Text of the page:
Most onions are fried as rings and strings; Outback popularized whole-bulb blooming onions; then there are onion chips, a unique hybrid that belongs on every fried food-lover’s itinerary. A chip is vaguely potato-chip shaped, a slim, bite-size piece from one layer of an onion that when battered and fried, makes a snack food / side dish that is simply impossible to stop eating.
Chips are a specialty of Tastee Inn & Out, a Sioux City Drive-In that has been run by the Calligan family since the mid-1950s. Tastee Inn & Out chips are sold in sizes that range from individual to a party tub; and they are accompanied, as is local custom for all fried onions in Siouxland, by a creamy white dip that is a local cognate of what Utahans know as fry sauce.
The other item on the menu that all visitors need to know about is the Tastee sandwich, this drive-in’s version of the locally popular loosemeats. It is ground beef on a bun, sort of like a fallen-apart hamburger but with extra seasoning in the meat. Tastee’s version bears virtually no resemblance to the ground beef dishes that are known elsewhere in other parts of America as the sloppy Joe (Midwestern), American chop suey (Yankee), New Joe Special (San Francisco Bay), or Cheez-br-gr (southern Indiana). Compared to any of these other presentations, the Tastee is veritably Spartan: just meat and seasoning, no sauce at all. (But pickle and onion on top, please! And of course some melting orange cheese.)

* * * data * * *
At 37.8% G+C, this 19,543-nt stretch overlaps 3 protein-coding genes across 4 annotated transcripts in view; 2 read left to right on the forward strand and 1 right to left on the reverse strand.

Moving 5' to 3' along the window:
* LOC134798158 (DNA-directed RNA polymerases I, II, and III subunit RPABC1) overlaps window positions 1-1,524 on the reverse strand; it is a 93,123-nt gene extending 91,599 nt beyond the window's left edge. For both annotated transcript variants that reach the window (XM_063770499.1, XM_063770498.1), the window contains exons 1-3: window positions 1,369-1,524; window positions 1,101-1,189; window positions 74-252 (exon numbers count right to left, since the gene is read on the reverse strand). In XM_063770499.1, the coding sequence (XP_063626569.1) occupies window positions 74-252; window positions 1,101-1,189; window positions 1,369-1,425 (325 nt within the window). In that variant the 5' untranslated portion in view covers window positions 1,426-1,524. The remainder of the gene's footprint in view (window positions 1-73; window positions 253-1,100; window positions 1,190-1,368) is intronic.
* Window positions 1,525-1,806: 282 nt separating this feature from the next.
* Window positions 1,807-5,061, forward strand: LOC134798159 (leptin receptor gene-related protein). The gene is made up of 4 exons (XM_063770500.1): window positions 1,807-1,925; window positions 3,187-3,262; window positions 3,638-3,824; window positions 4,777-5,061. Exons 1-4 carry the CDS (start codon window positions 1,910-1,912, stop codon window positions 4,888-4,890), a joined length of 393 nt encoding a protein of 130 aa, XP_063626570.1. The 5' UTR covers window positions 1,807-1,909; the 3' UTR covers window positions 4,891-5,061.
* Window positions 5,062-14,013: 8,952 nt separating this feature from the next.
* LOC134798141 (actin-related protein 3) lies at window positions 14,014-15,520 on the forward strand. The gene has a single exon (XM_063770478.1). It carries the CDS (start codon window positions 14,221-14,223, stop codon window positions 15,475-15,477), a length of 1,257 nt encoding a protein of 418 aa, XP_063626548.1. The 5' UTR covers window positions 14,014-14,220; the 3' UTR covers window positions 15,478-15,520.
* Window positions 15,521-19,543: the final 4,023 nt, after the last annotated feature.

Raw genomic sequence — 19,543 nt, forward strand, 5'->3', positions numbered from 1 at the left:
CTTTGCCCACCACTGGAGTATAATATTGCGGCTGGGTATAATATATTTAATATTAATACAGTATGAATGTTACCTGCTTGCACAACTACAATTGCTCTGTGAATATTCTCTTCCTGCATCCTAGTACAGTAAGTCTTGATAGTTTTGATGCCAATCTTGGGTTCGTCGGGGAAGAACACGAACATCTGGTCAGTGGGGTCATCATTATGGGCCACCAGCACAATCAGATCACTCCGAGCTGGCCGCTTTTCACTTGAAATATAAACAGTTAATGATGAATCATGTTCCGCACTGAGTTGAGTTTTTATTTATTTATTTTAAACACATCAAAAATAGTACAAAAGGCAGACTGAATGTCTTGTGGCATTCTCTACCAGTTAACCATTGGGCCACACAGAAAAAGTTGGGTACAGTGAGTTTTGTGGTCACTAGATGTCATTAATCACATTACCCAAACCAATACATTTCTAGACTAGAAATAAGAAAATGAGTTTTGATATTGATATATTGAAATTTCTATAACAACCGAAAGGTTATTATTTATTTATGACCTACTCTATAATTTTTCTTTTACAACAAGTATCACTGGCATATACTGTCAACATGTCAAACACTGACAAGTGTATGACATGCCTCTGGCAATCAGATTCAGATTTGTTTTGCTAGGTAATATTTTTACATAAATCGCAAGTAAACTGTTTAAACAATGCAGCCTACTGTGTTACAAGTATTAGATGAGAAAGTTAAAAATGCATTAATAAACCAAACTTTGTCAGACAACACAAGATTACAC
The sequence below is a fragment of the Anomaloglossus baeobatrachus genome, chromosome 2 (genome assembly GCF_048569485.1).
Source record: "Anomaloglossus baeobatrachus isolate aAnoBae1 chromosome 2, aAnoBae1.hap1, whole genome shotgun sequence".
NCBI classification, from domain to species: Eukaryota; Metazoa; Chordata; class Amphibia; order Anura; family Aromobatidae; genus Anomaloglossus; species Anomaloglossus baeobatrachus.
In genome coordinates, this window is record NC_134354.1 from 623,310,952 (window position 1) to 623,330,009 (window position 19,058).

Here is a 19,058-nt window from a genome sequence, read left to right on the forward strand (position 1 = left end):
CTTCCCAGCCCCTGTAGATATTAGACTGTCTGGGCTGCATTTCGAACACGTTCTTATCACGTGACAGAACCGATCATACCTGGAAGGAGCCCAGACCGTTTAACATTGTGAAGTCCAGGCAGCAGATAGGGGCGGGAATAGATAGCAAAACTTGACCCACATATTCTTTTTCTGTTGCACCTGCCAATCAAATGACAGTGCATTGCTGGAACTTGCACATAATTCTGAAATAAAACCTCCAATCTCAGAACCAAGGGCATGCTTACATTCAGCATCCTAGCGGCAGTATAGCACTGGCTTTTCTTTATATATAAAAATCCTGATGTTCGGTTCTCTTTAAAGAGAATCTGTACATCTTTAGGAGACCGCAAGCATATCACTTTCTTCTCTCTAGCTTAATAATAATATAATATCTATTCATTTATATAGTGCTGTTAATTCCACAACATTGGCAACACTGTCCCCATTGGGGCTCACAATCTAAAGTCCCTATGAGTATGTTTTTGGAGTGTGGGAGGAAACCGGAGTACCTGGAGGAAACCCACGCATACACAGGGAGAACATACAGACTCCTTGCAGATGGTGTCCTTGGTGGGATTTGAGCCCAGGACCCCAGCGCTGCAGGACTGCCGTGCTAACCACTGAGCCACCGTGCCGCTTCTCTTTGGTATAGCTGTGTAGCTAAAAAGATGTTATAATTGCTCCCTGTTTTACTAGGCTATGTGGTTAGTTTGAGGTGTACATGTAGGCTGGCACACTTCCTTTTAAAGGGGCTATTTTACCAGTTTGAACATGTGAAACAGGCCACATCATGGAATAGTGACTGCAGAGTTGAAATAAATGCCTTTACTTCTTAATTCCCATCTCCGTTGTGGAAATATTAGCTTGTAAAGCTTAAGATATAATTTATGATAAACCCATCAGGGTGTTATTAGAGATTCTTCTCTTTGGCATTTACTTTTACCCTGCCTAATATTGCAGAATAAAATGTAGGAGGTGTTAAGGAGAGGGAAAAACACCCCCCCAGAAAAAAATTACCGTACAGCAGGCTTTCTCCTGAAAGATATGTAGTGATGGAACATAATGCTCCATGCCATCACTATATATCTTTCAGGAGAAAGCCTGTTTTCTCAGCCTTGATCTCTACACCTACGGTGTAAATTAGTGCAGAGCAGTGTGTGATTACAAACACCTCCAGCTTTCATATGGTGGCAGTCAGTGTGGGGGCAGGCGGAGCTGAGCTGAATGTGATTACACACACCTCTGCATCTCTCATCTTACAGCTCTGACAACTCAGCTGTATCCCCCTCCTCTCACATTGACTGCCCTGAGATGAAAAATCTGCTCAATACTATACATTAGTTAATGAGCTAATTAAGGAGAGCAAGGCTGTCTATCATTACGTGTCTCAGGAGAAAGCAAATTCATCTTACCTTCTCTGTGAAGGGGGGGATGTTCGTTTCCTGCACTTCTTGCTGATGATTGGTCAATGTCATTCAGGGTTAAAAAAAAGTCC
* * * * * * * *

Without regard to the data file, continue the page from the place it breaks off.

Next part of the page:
As you can infer from the name of the restaurant, Tastee Inn & Out is a drive-in with a walk-up order window but no seats whatsoever inside. Most people place orders at a drive-by menu that is equipped with a speaker and microphone and pick them up through the car window farther down the line. There is a picnic table and a large parking lot for in-car dining